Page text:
Turkey Transships 300,000 Tons of Barley Annually
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Turkey’s Barley production for MY 2023/24 is forecast to fall 1.4 MMT year-to-year to 6.0 MMT, based on dry weather conditions over the winter and a reduction in the area harvested. Barley is more affected by drought than wheat because of its shorter growing season. In comparison, wheat has an extra month or two of possible spring rains before harvest. Barley area harvested for MY 2023/24 is projected to decrease by 100,000 HA to 3.7 million HA as farmers shift to other row crops, such as wheat and onions, that offer potentially higher profit margins.
Barley consumption in MY 2023/24 is projected at 7.6 MMT in Turkey, down 900,000 MT from the previous year due to lower domestic production and falling feed demand. Meantime, demand for malting Barley is forecast to hold steady. The MY 2022/23 Barley consumption estimate is projected at 8.5 MMT, up year-over-year due to larger-than-expected import volumes by TMO (Turkish Grain Board). TMO purchased most of the imported Barley and sold it at a discount to stabilize livestock feed prices. In October of last year, TMO announced it would continue selling Barley at around 5,250 TL/MT ($283/MT), slightly lower than the domestic market price in Turkish Lira. By comparison, the price of Barley on the Polatli Commodity Exchange in March 2023 was 5,500 TL/MT (~$288/MT).
Feed manufacturers and, to a lesser extent, the malting and beer industries are the leading end users of Barley. Feed use accounts for about 90 percent of total Barley consumption and is predominantly used in ruminant feed rations. Depending on the price and availability of Barley, feed makers may decide to switch to alternative ingredients such as wheat bran. Malting Barley consumption, which has held steady in recent years, is estimated at around 900,000 MT. With the projected drop in domestic Barley production in MY 2023/24, Barley stocks for this period are forecast to fall to 416,000 MT.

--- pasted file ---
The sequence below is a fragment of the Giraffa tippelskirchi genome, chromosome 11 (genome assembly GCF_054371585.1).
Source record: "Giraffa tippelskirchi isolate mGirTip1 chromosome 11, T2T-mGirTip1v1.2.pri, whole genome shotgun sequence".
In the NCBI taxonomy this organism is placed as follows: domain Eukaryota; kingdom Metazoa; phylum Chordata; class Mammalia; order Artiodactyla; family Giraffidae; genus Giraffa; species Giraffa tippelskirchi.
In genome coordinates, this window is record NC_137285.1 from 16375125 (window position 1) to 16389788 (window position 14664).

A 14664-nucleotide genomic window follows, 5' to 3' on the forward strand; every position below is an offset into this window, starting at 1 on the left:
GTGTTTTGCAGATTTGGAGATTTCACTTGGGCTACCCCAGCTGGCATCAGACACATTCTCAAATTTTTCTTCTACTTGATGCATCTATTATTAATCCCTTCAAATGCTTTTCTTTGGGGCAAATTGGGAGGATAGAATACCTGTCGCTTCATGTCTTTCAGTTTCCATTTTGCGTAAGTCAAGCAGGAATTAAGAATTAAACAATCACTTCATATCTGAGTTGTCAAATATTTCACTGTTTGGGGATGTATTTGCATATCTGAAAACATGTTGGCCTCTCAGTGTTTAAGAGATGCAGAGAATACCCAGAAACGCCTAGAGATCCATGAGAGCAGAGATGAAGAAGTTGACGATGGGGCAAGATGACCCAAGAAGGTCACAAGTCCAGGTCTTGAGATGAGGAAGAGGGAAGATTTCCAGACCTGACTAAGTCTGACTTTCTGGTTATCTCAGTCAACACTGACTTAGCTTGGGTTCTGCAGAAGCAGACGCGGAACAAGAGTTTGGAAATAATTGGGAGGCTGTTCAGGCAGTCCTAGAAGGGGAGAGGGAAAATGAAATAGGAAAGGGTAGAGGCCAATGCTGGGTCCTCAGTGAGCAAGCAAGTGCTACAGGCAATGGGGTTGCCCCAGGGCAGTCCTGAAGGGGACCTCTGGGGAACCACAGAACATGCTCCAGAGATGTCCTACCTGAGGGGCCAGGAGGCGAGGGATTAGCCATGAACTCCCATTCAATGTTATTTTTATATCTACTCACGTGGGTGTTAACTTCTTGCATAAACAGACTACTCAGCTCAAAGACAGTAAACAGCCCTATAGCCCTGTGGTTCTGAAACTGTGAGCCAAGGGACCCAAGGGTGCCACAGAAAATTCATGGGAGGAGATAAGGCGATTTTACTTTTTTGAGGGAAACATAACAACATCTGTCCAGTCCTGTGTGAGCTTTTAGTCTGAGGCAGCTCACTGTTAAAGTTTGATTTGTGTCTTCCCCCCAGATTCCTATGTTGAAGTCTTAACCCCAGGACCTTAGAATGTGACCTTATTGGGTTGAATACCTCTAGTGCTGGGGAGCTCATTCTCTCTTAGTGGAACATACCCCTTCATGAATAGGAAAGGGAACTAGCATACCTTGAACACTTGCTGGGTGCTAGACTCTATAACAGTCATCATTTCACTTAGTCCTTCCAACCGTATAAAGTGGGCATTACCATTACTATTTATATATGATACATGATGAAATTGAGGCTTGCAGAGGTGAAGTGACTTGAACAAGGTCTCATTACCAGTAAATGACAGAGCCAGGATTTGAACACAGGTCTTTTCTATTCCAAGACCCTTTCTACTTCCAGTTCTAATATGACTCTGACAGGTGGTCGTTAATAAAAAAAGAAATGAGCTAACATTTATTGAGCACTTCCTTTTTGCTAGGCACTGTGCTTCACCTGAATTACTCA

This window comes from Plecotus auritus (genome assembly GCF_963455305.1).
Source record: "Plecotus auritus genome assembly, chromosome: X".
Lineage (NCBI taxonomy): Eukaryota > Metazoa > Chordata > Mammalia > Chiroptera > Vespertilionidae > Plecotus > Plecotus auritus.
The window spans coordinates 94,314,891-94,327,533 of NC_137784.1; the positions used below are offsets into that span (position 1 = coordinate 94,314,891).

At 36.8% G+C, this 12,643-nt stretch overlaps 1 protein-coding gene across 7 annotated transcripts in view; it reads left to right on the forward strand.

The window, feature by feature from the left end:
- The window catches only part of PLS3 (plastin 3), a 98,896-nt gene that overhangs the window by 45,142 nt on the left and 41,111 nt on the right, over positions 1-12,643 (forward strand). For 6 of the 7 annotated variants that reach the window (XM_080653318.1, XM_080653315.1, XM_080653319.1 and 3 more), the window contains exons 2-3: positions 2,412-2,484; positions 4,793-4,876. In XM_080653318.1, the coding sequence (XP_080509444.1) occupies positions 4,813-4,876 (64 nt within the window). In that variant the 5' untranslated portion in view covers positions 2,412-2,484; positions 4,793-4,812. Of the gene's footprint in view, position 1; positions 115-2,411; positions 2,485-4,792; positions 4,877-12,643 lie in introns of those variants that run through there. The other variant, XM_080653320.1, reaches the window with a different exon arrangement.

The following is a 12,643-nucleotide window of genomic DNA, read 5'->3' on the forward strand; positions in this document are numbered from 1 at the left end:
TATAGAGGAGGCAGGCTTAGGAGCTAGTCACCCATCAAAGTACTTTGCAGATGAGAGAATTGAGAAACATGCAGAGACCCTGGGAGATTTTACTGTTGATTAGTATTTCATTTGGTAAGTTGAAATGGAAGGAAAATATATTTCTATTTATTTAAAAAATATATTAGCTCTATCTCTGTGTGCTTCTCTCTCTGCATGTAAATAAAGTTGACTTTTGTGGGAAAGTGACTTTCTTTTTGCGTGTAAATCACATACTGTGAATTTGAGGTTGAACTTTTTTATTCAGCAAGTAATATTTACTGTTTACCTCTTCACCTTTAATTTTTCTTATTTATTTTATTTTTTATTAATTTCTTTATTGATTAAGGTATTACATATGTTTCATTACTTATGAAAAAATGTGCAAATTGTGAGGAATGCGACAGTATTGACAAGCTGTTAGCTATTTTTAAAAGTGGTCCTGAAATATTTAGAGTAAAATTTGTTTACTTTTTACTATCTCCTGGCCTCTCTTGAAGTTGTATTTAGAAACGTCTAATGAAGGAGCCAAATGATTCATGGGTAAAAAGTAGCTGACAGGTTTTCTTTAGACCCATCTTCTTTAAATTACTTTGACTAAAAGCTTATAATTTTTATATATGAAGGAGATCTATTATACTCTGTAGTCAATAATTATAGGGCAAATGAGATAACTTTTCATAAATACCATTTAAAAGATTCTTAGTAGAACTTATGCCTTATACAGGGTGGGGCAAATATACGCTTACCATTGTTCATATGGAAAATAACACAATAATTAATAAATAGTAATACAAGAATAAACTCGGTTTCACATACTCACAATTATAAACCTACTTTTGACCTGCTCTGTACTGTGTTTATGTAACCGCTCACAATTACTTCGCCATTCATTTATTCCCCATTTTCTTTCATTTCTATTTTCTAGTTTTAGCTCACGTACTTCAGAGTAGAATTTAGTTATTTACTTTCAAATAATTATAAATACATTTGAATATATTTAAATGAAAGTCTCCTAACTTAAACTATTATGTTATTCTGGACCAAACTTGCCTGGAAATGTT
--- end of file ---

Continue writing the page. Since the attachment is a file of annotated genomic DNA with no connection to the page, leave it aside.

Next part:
Turkish Barley Trade
According to AgFlow data, Russia led the Turkish Barley import market with 0.24 million tons in April, followed by Ukraine (92,572 tons), Romania (75,866 tons), and Estonia (50,023 tons). For MY 2023/24, Barley imports are projected at 1.8 MMT, up by 200,000 from the previous year, to compensate for the forecasted decline in domestic Barley production. This forecast assumes Turkey can continue sourcing imported Barley at a competitive price from Black Sea suppliers. Otherwise, compound feed manufacturers will switch to alternative ingredients in their animal feed rations.
The Barley import estimate for MY 2022/23 remains at 1.6 MMT. Of this amount, TMO purchases are expected to account for about 1.4 MMT or about 85 percent of the total. Imports from June through January of the current marketing year reached 950,000 MT. Russia (510,000 MT) and Ukraine (325,000 MT) were the leading suppliers. TMO purchased Black Sea Barley in March for about $280/MT. The duty on imported Barley remains at zero until the end of April.
In MY 2023/24, Barley exports are forecast to remain unchanged year-to-year at 300,000 MT, assuming continued demand from neighboring countries. Nearly all Barley exports are transshipments. The Barley export estimate for MY 2022/23 is adjusted higher to 300,000 MT based on the latest available trade data. From June through January of the current marketing year, exports climbed year-to-year to 192,000 MT. Major export destinations were Syria (102,000 MT) and Iraq (85,000 MT).
In 2021, Turkey exported Barley worth $38.7M, making it the world’s 26th largest exporter of Barley. The leading destination of Barley exports from Turkey is Syria ($22.9M), Cyprus ($12.3M), Iraq ($3.21M), Azerbaijan ($239k), and Georgia ($26.3k).
Other sources: USDA
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